The manner in which the Republic of Ireland went out to France after Wednesday's World Cup play-off second leg was simply heartbreaking.
I played with Thierry Henry for six years at Arsenal and I can assure you he was as honest as the day is long.
Like Maradona, he knew exactly what he was doing and, for the Thierry I know, that is out of character
But people will look at his handball in the build-up to France's extra-time equaliser, which sent them to South Africa with a 2-1 aggregate victory, and say he's cheated.
He has been a truly great footballer - one of the best players we've ever seen in the Premier League - but now people will remember him for that goal against Ireland. It's really sad.
From listening to the radio this morning, I've already heard a lot of Arsenal fans saying Thierry's gone down in their estimations. It's unfortunate, but he's put himself in this position by a moment of madness.
When I first saw the goal I didn't spot the handball. It crossed my mind that the ball had moved in a funny angle and that Thierry was able to keep it in play given his body position. You thought to yourself, 'how did that happen?'.
It's clear what has happened: he's a striker in a dangerous position towards the end of a game and, in a split second, the ball has missed everybody, bounced to him and instinct has kicked in.
We've all done it on the pitch - the ball's gone past you, you're out of position, you stick your arm out, concede a free-kick and sometimes a yellow card.
So I'm not surprised at all he stuck his arm out in the first place. That is not blatant cheating. But the second part, when he scooped the ball back, is the deliberate bit and that's what will taint his reputation.
If you look at Diego Maradona's handball against England in the 1986 World Cup, that was not an instinctive movement.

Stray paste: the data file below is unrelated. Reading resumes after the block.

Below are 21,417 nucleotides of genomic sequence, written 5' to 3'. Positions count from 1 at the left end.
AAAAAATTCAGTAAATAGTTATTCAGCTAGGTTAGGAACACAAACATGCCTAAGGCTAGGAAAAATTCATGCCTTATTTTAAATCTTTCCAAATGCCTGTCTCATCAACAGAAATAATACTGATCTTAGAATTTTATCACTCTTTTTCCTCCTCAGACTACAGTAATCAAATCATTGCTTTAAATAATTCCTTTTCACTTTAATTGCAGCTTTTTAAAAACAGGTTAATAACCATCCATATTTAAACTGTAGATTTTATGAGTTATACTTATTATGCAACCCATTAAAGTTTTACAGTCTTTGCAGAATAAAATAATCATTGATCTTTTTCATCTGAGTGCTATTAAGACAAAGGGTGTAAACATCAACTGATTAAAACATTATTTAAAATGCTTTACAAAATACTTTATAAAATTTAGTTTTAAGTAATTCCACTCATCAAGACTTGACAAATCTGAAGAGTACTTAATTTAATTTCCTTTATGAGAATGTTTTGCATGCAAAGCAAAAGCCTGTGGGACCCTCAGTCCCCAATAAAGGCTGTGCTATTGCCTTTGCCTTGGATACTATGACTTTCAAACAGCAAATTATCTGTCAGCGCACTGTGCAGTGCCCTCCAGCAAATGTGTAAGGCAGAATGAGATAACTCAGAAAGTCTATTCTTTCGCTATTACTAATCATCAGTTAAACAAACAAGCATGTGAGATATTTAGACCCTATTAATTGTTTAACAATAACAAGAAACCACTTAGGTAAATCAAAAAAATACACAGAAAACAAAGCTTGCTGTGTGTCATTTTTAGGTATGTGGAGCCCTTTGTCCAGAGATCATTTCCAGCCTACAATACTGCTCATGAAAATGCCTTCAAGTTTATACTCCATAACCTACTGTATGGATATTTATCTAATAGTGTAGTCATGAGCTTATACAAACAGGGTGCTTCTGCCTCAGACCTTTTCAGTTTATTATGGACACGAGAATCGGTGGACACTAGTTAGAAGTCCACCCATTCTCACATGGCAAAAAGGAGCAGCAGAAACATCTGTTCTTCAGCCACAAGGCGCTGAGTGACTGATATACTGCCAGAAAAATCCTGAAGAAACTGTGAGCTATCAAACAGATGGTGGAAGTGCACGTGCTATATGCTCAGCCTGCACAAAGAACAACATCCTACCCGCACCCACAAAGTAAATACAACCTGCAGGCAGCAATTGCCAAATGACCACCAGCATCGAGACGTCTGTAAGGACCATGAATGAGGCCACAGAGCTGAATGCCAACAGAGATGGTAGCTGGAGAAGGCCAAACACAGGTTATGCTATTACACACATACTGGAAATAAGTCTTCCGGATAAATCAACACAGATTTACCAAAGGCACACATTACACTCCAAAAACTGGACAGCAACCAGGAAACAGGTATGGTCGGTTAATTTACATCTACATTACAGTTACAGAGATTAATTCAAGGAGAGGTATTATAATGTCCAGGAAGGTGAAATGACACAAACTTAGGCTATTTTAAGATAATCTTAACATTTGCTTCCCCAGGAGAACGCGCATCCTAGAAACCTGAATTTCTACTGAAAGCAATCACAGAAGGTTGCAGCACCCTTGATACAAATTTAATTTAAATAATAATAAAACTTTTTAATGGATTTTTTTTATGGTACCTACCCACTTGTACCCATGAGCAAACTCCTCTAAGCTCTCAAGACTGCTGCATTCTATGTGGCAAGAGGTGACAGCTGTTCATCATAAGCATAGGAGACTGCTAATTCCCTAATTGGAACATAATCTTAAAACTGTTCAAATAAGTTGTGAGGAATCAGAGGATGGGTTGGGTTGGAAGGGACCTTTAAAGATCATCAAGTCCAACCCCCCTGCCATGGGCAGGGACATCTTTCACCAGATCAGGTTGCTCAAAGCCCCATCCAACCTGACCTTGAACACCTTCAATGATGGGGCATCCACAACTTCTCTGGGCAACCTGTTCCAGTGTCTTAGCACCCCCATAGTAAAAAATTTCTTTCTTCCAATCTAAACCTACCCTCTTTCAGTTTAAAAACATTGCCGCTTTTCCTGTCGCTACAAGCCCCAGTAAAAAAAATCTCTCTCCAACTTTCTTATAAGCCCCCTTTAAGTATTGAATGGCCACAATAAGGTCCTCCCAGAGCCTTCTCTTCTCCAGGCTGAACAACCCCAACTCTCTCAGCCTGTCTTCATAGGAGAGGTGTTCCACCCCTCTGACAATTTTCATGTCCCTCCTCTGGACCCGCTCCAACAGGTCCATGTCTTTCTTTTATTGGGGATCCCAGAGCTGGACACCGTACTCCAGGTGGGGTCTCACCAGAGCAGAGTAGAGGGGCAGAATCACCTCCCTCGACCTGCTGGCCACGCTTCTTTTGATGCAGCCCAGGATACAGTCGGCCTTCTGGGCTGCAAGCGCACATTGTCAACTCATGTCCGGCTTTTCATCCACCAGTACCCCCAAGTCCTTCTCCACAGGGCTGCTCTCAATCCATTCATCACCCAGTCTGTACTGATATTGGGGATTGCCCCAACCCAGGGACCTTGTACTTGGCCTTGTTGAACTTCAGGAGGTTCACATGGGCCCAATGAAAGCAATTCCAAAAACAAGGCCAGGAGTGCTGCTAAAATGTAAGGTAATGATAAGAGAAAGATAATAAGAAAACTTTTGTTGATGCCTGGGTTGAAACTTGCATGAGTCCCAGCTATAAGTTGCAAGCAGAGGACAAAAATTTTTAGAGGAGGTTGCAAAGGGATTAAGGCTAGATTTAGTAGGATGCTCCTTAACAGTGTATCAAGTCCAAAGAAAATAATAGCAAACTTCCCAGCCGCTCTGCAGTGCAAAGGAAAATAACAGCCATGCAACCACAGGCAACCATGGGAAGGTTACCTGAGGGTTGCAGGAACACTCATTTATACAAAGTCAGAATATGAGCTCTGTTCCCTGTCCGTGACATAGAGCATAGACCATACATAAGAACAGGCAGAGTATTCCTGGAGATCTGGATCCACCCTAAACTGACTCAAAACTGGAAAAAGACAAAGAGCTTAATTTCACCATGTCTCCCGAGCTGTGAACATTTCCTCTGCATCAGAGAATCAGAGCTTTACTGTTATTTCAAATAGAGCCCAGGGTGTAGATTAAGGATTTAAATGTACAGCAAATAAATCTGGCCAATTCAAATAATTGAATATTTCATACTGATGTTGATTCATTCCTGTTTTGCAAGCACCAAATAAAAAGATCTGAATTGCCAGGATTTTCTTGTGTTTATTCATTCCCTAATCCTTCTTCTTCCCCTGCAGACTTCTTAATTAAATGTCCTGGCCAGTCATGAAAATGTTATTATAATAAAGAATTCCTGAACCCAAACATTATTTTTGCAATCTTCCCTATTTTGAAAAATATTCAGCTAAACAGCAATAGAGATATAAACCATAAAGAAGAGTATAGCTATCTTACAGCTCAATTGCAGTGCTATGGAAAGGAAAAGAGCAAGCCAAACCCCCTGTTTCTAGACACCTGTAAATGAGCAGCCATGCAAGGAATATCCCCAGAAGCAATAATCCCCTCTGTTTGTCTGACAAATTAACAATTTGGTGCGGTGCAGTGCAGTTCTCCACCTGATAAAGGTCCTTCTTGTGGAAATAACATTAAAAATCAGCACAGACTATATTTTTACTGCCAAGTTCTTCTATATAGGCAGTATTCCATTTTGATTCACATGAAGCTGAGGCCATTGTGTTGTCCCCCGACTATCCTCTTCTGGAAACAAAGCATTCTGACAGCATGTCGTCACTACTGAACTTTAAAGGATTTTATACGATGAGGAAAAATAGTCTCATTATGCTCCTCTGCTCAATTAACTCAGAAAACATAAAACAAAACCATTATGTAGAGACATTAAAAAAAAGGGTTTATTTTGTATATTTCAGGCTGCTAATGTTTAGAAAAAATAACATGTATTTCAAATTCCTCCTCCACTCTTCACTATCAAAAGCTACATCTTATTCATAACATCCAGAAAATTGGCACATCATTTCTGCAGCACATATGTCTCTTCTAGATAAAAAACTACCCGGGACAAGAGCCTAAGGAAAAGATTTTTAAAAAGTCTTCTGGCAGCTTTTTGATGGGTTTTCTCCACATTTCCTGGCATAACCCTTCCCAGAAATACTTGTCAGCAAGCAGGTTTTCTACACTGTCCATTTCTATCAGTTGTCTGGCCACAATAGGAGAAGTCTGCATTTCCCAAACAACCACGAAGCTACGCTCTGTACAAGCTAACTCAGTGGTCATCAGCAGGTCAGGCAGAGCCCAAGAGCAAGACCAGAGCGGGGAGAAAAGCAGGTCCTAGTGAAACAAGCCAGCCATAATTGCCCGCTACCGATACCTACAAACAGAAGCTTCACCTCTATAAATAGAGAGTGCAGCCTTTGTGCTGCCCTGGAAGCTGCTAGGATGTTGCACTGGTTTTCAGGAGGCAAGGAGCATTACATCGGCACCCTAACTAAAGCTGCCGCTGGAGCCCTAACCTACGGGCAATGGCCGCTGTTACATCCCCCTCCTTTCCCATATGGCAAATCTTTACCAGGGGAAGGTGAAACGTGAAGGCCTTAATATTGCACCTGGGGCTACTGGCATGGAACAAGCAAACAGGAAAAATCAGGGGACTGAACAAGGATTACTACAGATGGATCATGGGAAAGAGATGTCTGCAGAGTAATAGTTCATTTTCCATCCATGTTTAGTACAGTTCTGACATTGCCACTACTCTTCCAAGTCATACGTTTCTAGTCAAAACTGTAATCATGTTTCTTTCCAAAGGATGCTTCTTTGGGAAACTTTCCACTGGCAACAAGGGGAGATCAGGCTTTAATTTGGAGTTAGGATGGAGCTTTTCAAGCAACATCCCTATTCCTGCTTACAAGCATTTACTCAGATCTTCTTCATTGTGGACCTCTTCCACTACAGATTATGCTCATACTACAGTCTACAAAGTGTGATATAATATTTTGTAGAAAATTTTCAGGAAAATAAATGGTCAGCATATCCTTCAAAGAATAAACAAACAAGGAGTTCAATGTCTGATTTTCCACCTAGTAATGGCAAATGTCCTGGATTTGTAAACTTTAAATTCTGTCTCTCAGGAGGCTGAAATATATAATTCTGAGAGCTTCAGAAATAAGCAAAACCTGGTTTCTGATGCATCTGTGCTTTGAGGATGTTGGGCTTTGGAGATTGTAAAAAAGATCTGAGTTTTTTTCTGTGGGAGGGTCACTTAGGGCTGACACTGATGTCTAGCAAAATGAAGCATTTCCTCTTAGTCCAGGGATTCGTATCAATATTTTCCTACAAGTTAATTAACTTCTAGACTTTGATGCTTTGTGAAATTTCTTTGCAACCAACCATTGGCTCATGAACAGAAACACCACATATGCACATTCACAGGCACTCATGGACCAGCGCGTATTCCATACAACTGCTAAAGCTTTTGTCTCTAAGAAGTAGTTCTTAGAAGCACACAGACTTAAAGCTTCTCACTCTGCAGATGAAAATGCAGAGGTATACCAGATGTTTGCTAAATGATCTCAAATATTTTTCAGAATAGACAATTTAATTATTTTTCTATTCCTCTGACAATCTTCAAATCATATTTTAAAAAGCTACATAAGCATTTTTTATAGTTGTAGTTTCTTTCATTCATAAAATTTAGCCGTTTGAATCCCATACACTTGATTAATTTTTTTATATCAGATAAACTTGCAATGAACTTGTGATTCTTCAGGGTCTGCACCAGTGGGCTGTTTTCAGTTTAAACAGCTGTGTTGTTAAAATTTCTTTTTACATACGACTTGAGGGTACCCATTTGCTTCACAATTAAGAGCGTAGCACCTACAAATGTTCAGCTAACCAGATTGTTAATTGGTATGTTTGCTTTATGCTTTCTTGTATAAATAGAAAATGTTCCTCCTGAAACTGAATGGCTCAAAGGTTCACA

That's a cheating movement and you look at the second movement of Thierry's hand and say it's deliberate. Like Maradona, he knew exactly what he was doing and, for the Thierry I know, that is out of character.
Thierry realised what happened and that's why he sat down with Dunne on the floor after the final whistle - you could see him telling Dunne what had happened.
He's in a really difficult situation but he's put himself in that position so let's not feel too sorry for him.
In a perfect world it would be lovely if players owned up to the referee in incidents like this but I can never see it happening.
There's so much riding on these games that the fear of owning up is bigger than keeping your silence.
By Emmanuel Petit
Henry's former Arsenal and France team-mate
The feeling among the French public on Thursday morning was one of embarrassment - we didn't want to qualify in controversial circumstances, we wanted to beat Ireland by playing within the rules.
Ireland should be very proud of how they performed in both legs of the play-off - they deserved more. We're pleased to be going to the World Cup but want to forget the second play-off as quickly as possible.
Football has the power to lead by example and shape values in society. More and more often now we see people cheating to get to reach their targets in life so Thierry's handball will not send out a good message.
That said, I don't think it will damage his reputation. Thierry has done so much in his career and this is a very rare indiscretion.
In 15 years of knowing him, he has behaved magnificently. I haven't seen him do anything badly wrong in his whole career so we can allow him one mistake.
It's similar to the situation with Zinedine Zidane - he's been sent off 14 times, some for things a normal person in the street might be in prison for. We always found an excuse for Zidane so why can't we find one for Thierry as well?
If this happened at the other end of the pitch for Robbie Keane, I'm sure he would have done the same.
There is a referee on the pitch and if he didn't see that's not France's problem.
Zidane has been sent off 14 times, some for things a normal person in the street might be in prison for - we always found an excuse for him so why can't we find one for Thierry as well?
Owning up is impossible. Some players could do that but most won't because the pressure and stakes are so high.
We had a case at Marseille in 1994 when there was corruption in French football but for the Marseille fans they see their team have won the European Cup and they don't care about how they did it. Human beings are like this.
For some players, if we did not qualify they would have been dead the following morning; their careers with the national team over.
With all of that mixed together, I can understand what Thierry did. But, on the other hand, I don't understand it because he would have preferred to score a normal goal.
Lee Dixon and Emmanuel Petit were speaking to BBC Sport's David Ornstein.
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